Beijing: A Chinese business survey provided fresh tentative evidence that the manufacturing sector in the world’s third largest economy may be nearing a bottom, though it continues to contract and shed jobs.
The Purchasing Managers’ Index (PMI) produced for brokerage CLSA rose to a seasonally adjusted 45.1 in February, the third straight month of improvement since it plumbed to a record low of 40.9 in November.
Still, it was the seventh month in a row in which the index was below the no-change line of 50 that marks the difference between expansion and contraction, and the fourth lowest reading since the survey started in 2004.
Output, new orders and employment continued to contract in February, just at a less marked pace than a month before.
The output sub-index stood at 43.9 in February, up from 39.7 in January, but still well below the boom-bust line of 50.
“The rise in the PMI and its orders indices is encouraging, but as in January, caution is required in interpretation. Manufacturing activity is still contracting, only at a more moderate pace than at the end of 2008,” Eric Fishwick, head of economic research at CLSA, said in a statement.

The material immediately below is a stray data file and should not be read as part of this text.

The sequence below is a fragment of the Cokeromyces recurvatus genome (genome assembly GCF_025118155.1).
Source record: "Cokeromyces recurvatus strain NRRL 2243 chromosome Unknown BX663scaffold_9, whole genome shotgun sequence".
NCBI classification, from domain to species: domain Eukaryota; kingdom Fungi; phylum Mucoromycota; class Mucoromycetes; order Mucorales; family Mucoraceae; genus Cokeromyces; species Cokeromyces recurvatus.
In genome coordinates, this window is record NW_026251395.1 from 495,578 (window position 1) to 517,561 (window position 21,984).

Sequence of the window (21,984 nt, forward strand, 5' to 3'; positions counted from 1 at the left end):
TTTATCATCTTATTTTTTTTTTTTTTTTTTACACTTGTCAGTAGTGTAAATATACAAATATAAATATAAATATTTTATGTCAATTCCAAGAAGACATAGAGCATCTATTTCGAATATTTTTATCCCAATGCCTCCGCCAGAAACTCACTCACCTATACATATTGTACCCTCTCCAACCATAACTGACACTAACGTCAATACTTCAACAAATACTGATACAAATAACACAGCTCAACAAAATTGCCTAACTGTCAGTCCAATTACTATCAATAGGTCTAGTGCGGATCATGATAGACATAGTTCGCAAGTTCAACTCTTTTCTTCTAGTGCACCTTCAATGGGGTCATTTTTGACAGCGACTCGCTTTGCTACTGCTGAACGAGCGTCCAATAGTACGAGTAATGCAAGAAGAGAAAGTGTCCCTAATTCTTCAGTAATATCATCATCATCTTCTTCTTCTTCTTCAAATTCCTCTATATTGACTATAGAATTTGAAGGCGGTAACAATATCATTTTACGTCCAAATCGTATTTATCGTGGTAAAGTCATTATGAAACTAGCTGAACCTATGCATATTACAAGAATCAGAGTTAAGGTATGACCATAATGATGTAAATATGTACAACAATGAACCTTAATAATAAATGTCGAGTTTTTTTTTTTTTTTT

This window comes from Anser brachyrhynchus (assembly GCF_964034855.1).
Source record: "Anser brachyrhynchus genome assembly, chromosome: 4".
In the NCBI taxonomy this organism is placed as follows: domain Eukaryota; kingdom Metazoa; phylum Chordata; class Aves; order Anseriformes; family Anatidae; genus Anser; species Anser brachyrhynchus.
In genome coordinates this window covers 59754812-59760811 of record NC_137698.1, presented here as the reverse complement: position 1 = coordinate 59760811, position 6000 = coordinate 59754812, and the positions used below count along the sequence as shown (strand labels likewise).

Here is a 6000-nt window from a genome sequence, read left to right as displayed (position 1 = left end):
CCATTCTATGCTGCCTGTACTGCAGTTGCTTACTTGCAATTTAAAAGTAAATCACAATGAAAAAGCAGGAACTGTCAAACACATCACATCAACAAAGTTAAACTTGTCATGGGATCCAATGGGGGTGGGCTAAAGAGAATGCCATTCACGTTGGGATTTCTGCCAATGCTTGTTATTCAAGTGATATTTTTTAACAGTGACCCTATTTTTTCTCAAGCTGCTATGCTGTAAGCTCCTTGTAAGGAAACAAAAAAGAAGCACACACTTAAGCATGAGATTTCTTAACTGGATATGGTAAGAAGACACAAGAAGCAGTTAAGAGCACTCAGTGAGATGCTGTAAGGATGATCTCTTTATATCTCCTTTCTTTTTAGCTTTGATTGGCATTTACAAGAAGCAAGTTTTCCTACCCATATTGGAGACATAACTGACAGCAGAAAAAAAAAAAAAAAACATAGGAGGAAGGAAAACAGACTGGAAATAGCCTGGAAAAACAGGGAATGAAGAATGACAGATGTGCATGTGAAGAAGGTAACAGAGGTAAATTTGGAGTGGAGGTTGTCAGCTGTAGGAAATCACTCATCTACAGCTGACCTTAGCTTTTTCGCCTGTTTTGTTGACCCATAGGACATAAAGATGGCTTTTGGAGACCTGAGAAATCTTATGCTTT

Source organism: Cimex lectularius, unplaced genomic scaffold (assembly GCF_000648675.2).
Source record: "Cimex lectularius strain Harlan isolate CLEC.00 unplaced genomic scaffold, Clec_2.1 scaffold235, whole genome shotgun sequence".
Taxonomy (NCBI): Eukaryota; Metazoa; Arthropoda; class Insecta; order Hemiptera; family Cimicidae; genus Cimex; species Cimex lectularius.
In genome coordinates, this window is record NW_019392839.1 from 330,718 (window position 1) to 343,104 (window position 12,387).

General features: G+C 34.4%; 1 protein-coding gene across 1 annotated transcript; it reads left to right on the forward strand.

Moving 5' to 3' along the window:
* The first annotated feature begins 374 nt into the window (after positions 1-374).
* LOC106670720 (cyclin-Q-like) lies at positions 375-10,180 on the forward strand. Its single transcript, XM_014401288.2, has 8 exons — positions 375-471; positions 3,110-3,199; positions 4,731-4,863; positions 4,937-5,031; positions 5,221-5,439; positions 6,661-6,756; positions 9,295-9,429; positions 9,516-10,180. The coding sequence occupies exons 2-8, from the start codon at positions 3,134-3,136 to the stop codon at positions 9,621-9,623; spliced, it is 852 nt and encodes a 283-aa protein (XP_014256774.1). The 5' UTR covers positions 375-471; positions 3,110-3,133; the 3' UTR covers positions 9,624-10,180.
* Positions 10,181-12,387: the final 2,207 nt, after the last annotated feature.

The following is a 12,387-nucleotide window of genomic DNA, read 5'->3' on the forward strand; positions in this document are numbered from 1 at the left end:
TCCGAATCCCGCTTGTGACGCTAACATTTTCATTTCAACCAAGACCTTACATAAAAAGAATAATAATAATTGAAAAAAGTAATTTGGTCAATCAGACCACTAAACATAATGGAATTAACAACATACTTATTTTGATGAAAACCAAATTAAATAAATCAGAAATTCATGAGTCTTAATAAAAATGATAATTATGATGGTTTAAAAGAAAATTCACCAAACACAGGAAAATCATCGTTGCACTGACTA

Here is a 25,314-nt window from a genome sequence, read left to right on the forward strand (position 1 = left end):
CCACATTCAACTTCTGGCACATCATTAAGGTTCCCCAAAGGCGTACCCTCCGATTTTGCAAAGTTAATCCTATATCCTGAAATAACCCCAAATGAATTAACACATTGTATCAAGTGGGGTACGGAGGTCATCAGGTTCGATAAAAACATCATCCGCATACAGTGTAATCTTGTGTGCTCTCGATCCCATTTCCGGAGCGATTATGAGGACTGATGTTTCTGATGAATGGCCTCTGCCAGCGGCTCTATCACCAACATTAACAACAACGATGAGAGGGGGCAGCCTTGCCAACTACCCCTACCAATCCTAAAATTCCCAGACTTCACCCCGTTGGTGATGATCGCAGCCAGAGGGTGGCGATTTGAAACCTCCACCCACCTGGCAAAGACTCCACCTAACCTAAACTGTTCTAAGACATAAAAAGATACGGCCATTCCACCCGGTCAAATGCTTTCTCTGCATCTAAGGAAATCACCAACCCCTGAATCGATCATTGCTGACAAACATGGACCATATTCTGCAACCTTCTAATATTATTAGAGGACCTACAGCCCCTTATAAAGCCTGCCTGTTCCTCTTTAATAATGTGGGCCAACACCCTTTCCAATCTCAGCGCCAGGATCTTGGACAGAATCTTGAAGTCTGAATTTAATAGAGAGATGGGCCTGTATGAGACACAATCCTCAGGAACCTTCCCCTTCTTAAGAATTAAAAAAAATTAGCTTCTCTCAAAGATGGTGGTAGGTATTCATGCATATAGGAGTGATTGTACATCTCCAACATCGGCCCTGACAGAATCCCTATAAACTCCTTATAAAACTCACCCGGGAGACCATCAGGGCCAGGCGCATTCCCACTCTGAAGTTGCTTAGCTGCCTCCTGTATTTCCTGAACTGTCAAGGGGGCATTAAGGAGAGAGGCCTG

Fishwick said the surge in new loans in January, to a monthly record of 1.6 trillion yuan (Rs12.18 trillion today), had so far had only a modest impact in boosting domestic orders for manufactured goods. “Most of the improvement in the PMI new orders index reflects export orders,” he added.
In a development likely to concern authorities, manufacturers continued to shed jobs in February, although at a slower rate than the record pace set in January. The employment sub-index edged up to 46.6, from 45 the month before.
Beijing, worried that a rebound in unemployment could feed into protests or violence, has set an official target of 8% growth this year, after growth fell to 9% last year from 13% in 2007.
Many economists have said that target could be difficult to meet, even with the government’s 4 trillion yuan stimulus package, and Prime Minister Wen Jiabao acknowledged over the weekend that the global financial crisis could still take a turn for the worse.
Analysts cautioned against reading too much into the rise in PMI, which is derived from a survey of at least 400 manufacturers conducted for CLSA by Markit Economics.
The government’s official PMI for February is due to be released on Wednesday.
Zhou Xin contributed to this story.